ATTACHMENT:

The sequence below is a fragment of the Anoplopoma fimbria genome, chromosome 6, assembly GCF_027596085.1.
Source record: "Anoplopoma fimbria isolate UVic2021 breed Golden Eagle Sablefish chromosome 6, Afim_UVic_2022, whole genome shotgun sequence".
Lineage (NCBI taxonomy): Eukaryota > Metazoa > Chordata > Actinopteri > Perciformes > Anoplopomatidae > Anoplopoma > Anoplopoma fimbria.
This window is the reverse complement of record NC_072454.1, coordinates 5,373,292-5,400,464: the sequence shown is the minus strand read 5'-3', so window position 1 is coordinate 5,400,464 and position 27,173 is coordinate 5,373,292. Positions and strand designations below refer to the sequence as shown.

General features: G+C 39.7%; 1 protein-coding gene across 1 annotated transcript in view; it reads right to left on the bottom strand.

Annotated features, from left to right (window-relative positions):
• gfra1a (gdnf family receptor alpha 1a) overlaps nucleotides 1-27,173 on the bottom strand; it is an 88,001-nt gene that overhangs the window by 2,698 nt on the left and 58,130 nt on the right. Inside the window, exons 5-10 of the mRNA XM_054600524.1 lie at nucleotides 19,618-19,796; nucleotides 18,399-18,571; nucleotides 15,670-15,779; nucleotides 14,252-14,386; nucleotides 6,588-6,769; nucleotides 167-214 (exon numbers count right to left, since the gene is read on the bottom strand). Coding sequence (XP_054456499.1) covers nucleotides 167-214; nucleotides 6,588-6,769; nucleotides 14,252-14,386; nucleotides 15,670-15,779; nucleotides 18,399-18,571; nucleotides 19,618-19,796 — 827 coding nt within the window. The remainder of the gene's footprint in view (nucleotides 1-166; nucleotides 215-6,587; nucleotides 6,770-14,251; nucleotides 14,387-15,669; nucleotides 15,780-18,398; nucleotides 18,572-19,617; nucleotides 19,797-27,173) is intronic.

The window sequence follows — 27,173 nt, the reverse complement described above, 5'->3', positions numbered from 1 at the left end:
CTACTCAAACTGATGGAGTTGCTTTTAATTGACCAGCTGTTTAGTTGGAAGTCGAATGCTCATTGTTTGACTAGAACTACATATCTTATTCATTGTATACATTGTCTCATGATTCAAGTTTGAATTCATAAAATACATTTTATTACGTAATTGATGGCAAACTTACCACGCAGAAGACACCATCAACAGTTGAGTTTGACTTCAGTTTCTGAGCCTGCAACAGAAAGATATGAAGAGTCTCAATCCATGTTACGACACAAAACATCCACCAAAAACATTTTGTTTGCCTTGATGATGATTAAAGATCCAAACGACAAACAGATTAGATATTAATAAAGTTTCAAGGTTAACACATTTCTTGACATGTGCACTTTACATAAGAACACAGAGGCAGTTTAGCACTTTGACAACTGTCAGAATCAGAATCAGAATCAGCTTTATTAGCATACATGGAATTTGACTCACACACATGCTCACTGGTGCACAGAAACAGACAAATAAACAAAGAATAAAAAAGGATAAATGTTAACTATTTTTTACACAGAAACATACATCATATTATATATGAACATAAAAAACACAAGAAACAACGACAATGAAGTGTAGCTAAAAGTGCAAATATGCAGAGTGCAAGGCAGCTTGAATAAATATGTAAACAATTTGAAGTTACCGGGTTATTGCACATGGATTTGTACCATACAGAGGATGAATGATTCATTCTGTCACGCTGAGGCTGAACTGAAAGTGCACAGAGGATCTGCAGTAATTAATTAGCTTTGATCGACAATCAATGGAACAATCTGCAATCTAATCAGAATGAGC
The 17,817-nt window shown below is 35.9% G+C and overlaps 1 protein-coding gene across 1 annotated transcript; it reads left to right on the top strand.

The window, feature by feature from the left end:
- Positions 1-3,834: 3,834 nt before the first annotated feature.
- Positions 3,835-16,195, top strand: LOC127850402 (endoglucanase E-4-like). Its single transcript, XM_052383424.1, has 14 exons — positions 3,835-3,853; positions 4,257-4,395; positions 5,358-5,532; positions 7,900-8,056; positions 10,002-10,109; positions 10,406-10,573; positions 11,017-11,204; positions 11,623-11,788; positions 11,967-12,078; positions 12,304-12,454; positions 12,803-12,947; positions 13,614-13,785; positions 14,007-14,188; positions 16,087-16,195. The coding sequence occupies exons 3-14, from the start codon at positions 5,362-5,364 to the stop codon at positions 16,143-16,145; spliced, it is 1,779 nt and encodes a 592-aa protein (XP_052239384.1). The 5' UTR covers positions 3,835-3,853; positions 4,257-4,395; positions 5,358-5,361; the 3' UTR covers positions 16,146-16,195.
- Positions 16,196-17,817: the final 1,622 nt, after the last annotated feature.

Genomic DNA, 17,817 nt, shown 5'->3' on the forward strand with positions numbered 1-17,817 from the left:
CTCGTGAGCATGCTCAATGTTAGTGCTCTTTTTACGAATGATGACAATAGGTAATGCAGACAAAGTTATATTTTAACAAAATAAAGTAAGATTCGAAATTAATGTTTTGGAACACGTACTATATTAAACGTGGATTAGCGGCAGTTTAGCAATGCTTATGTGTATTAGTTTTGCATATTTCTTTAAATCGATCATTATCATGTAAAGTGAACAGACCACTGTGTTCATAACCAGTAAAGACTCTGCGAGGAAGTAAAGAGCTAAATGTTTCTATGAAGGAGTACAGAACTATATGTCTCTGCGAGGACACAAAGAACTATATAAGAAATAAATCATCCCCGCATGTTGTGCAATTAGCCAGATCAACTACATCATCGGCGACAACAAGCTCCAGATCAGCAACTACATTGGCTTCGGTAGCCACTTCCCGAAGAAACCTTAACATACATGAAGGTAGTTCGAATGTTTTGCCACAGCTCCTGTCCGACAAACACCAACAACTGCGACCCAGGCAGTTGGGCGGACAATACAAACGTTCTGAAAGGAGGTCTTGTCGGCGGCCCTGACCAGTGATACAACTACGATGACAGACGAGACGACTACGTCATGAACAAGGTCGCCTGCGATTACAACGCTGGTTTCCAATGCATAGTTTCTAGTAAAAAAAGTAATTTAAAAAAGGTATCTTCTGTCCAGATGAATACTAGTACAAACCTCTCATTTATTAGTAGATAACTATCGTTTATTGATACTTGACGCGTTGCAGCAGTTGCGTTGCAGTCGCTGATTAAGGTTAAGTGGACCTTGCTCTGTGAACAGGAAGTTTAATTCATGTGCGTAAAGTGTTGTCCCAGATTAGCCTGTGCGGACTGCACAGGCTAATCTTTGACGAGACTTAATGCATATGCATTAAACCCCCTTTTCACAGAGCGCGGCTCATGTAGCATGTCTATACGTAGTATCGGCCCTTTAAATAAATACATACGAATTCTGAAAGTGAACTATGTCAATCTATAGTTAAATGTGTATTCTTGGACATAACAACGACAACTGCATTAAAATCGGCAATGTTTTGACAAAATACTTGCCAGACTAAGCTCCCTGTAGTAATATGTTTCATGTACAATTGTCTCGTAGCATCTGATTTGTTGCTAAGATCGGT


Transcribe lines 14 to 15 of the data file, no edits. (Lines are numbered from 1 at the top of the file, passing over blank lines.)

- Positions 16,196-17,817: the final 1,622 nt, after the last annotated feature.

Genomic DNA, 17,817 nt, shown 5'->3' on the forward strand with positions numbered 1-17,817 from the left: